saferoads.org

Wyoming ranks among the worst states for auto safety laws. That’s according to a new report from the Advocates for Highway and Auto Safety.

Eight other states were rated as red in the report, which means they have less than half of the organization’s recommended laws like mandatory seatbelt enforcement and required helmet use for all motorcyclists.

Bunky Loucks is a Representative from Casper and says he sees no need for state laws to change.

Aaron Schrank/WPR

All day Wednesday, volunteers will be canvassing Wyoming’s homeless shelters and streets in an effort to come up with a sort of homeless census.  

The annual effort is what’s called a homeless ‘point-in-time’ count. The results are used by agencies like the federal Department of Housing and Urban Development to determine how much funding and assistance is needed in the state.

Brenda Lyttle with the Department of Family Services is Wyoming’s homeless coordinator. She says last year, Wyoming’s count of homeless residents was about one-thousand.

USPS

The U.S. Postal Service is shutting down nearly 40% of its processing centers around the country this year. A center in Rock Springs is scheduled to be closed, leaving just two of these facilities in Wyoming.

Post Service spokesman for Wyoming, David Rupert says the U.S.P.S. is ceasing overnight local letter delivery as well. But Rupert says most postal customers won’t notice these changes.

The second week of Wyoming's state legislature is wrapping up today. Wyoming Public Radio News Director Bob Beck speaks with Morning Edition Host Caroline Ballard about what we've seen so far this session.

Ohio Governor John Kasich was at the Wyoming’s Capitol Building Thursday as part of a national tour promoting a federal balanced budget amendment.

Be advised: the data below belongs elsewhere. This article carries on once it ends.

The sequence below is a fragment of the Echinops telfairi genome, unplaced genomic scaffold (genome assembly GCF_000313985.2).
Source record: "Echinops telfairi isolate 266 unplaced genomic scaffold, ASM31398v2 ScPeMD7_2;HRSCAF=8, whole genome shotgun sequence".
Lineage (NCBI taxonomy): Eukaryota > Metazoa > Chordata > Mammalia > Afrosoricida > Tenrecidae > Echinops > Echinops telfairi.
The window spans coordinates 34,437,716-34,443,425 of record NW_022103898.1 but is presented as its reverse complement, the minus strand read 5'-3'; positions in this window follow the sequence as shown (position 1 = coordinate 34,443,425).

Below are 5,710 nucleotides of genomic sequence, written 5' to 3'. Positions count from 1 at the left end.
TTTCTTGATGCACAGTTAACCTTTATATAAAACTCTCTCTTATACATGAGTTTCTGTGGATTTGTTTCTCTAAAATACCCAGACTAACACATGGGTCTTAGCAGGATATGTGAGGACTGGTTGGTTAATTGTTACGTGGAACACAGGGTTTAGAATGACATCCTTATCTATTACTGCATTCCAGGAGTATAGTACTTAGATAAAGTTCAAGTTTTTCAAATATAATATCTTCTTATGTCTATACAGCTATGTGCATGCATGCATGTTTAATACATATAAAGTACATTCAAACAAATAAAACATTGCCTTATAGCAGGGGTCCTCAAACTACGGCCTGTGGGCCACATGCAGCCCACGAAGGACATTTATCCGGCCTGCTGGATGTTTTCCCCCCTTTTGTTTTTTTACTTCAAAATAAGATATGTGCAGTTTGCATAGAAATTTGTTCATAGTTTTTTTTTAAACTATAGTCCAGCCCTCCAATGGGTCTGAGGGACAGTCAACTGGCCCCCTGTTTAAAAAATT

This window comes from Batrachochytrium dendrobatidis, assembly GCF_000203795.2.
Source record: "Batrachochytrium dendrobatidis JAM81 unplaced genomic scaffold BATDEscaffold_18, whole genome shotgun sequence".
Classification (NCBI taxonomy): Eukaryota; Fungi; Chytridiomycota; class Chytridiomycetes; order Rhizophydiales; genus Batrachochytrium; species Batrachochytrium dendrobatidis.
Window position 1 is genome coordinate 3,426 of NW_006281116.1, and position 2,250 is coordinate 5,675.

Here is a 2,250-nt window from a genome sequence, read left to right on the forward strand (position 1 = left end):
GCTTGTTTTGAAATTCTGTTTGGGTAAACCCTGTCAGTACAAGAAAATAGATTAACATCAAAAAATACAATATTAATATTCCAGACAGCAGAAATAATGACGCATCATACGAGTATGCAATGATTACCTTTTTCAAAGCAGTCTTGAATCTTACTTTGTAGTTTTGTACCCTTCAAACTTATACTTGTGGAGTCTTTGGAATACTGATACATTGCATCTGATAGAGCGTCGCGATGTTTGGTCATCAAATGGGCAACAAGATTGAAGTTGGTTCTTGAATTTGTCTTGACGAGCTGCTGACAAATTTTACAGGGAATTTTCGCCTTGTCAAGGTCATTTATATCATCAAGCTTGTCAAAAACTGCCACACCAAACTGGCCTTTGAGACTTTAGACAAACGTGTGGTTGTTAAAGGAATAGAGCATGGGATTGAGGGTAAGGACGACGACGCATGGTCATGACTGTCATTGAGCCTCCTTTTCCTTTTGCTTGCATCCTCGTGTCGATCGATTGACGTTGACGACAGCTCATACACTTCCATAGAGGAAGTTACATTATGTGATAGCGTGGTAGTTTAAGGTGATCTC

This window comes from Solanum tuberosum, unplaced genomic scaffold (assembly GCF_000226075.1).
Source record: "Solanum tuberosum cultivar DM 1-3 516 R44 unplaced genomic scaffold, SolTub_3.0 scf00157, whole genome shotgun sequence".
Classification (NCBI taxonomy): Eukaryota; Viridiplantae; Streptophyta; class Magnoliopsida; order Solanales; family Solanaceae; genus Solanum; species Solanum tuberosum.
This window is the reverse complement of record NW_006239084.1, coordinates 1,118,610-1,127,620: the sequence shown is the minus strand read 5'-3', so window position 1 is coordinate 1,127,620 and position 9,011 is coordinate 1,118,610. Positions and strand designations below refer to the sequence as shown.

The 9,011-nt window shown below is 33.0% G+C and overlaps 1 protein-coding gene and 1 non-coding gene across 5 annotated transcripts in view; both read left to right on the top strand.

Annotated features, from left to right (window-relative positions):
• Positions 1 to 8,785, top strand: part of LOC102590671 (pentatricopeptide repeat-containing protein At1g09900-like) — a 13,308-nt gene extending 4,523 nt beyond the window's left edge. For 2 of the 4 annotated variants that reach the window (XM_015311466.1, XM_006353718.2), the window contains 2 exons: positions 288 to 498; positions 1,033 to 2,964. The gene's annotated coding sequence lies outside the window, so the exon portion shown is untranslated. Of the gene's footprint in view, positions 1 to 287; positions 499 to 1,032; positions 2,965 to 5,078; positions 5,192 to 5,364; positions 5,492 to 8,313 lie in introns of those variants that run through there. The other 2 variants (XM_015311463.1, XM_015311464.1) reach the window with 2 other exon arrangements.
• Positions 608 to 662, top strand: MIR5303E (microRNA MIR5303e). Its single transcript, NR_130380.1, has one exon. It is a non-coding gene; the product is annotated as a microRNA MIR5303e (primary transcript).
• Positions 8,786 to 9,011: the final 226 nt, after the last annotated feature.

Kasich spoke to a full house of Wyoming legislators, but he directed his remarks to two 11-year-old boys in the audience as a way to make a point about leaving federal debt for the next generation.

“What would you think if we all went to lunch and we spent 40 dollars and gave you the bill. Would that be very good?,” Kasich asked the boys. “Yeah, we gave you the shaft right? Well that is what we are doing [with the deficit].

A board of former politicians, business leaders, and law enforcement is looking to push for employment protections for LGBT people in Wyoming.

Currently the state has no workplace protections for LGBT people, which means workers can be fired simply for being gay.

Former U.S. Senator Al Simpson is a member of the new board, put together by the advocacy group Compete Wyoming. He says he wants to emphasize this is not about gay marriage. 

WyoLotto

The Wyoming Lottery has unveiled a new in-state game. Cowboy Draw will be the first lottery game exclusively for Wyoming.

Since its launch in August, the lottery had only sold tickets for the two big multi-state games, Powerball and Mega millions. WyoLotto C.E.O. Jon Clontz says Cowboy Draw is just the first of several expansions.

Wallpaperslot.com

2014 was a record year for Grand Teton National Park visitations.

The national park had about 2.8 million recreational visits last year. The previous record holder, 1998 was beaten out by 34 thousand visits. Public Affairs Officer Jackie Skaggs says some of the factors that made the park so popular in 1990’s are surfacing again.